It would appear that the idea of an unscrewable replaceable, BFA flash eliminator sleeve was good and feasible so it remained together with the engineering geometry. But things were getting decidedly warm in Europe and Brens would soon be needed in large quantities so the idea stayed on the back boiler. In fact several things remained on the back boiler and those that spring to mind include a grenade launcher (….they really need to get out a bit more don’t they?), the indirect fire/dial sight, the No32 sight and the 7.92mm version. But more about that later.

    I mention the engineering geometry of the unscrewable sleeve but there’s more. If you chance to have a spare barrel and want to try, just press out the morse taper pin from left to right. Hold the barrel end and you’ll be able to tap off the sleeve with a rawhide mallet against the gas nozzle as simple as that. That’s not my idea of an interference fit. In fact, in REME technical language, that’s what we’d call ‘…a stonking good fit..’. And furthermore, it’s only tightish over the length of the gas block to boot. The remaining 6 ½” or so are a sliding fit. It was only this 1” gas block length that was to be threaded.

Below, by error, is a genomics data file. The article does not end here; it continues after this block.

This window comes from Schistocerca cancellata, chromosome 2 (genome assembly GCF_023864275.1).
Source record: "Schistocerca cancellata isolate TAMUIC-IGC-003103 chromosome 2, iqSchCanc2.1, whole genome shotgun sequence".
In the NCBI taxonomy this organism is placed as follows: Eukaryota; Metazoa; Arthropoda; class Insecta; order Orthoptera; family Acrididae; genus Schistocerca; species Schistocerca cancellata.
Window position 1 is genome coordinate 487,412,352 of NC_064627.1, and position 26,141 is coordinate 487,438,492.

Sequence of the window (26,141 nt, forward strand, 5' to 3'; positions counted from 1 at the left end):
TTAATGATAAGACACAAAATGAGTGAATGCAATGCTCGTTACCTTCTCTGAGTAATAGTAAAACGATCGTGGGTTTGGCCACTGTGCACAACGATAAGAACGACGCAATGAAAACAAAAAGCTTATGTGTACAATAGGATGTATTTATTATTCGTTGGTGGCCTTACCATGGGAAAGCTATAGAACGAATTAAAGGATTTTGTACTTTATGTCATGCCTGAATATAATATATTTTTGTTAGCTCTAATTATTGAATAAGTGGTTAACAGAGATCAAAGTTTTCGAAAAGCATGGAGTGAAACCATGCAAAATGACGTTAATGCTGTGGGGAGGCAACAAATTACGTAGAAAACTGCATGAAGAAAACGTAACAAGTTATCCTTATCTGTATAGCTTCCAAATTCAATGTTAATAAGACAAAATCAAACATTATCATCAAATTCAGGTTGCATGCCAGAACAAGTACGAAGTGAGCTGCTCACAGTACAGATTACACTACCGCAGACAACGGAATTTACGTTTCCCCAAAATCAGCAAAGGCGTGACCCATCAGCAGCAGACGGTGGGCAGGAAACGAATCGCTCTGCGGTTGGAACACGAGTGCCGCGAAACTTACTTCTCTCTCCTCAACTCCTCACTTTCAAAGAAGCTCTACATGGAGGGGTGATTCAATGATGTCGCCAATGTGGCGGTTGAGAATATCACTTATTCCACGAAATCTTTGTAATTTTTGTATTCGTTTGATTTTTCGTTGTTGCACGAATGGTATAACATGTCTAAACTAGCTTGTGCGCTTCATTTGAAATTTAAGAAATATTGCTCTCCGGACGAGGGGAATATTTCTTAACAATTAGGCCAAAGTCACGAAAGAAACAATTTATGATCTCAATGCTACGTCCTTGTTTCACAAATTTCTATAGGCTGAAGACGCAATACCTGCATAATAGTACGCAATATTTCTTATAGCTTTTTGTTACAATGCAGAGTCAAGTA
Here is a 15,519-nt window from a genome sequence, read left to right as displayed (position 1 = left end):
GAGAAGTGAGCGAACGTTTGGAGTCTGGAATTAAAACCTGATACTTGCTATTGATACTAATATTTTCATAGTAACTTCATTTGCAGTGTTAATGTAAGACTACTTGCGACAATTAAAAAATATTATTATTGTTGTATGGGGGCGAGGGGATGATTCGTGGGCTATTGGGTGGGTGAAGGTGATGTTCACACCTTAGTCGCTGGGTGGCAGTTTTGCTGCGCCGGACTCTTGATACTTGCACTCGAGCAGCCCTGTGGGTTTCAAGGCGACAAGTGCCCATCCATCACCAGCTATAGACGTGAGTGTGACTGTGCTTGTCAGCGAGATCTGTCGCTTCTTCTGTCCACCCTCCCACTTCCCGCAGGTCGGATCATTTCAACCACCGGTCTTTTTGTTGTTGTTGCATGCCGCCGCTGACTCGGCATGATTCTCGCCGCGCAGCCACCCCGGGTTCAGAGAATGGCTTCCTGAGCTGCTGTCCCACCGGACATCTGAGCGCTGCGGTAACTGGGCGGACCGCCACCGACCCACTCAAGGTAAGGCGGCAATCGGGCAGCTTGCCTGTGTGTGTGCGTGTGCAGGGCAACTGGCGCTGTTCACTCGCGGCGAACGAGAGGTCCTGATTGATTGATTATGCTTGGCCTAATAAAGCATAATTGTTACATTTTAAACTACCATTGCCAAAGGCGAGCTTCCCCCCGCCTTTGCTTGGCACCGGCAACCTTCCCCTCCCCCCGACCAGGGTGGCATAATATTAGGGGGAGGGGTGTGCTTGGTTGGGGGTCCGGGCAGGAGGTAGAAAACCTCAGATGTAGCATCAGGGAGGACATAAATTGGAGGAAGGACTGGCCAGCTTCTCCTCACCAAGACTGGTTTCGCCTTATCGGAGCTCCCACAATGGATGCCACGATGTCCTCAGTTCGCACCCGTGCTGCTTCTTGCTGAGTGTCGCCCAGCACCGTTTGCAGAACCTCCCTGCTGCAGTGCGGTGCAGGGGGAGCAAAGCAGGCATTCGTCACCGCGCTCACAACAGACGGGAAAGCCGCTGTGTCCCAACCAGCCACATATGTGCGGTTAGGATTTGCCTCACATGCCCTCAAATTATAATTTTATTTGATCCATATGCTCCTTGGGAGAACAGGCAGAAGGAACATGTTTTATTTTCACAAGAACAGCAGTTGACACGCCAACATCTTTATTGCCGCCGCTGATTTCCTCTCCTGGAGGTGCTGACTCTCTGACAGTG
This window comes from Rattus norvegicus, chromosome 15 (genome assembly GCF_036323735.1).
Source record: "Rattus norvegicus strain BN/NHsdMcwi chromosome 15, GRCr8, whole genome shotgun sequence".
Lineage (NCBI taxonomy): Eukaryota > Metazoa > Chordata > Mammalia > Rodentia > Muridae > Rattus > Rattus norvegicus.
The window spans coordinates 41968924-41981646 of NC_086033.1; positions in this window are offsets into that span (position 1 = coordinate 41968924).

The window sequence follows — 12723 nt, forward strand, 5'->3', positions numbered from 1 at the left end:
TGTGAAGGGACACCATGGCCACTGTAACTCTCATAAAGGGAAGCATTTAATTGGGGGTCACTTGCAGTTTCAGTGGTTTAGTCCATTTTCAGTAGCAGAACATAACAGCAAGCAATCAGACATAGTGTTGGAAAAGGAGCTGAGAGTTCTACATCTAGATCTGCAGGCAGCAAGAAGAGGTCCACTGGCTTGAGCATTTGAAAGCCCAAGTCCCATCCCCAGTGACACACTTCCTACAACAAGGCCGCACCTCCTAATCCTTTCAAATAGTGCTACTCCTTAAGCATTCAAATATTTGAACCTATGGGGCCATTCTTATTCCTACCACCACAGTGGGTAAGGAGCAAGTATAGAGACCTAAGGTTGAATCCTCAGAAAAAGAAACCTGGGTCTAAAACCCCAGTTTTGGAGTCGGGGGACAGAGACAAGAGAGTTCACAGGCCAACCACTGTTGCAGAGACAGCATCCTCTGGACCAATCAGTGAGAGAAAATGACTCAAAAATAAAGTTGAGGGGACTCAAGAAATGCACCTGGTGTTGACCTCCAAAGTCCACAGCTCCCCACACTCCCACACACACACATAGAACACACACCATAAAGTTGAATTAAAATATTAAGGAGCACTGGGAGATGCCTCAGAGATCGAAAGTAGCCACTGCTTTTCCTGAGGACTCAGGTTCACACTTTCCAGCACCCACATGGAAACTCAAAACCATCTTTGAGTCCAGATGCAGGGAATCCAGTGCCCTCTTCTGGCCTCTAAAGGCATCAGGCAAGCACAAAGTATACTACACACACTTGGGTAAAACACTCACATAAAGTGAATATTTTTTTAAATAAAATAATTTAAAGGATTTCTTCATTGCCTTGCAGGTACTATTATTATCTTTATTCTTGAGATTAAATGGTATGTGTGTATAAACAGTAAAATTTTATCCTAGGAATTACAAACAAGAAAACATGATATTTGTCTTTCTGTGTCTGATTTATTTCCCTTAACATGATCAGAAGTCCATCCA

So there it is, a bit of history of the Mk1 barrel for you. But there’s a bit more. We never (so far as I can ascertain from the records at the Small Arms School) did utilize the Mk1 barrels for blank firing, certainly in the automatic role but went on to use a specially adapter ‘masher’ barrel using shorter Mk4 barrels with wood tipped ‘bulleted blank’. But there was a bit more to that too. If you want to learn a bit more about our blank firing efforts,just say so and I’ll write something up later.